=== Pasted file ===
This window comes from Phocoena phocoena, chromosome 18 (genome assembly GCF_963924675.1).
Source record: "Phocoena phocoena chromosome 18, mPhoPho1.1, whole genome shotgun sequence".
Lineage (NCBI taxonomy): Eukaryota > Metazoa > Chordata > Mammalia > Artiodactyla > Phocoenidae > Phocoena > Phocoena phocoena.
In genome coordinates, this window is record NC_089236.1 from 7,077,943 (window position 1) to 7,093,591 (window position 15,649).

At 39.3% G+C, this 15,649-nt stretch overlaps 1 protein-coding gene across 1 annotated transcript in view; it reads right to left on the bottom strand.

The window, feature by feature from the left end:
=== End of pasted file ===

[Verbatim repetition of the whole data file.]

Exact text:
This window comes from Phocoena phocoena, chromosome 18 (genome assembly GCF_963924675.1).
Source record: "Phocoena phocoena chromosome 18, mPhoPho1.1, whole genome shotgun sequence".
Lineage (NCBI taxonomy): Eukaryota > Metazoa > Chordata > Mammalia > Artiodactyla > Phocoenidae > Phocoena > Phocoena phocoena.
In genome coordinates, this window is record NC_089236.1 from 7,077,943 (window position 1) to 7,093,591 (window position 15,649).

At 39.3% G+C, this 15,649-nt stretch overlaps 1 protein-coding gene across 1 annotated transcript in view; it reads right to left on the bottom strand.

The window, feature by feature from the left end: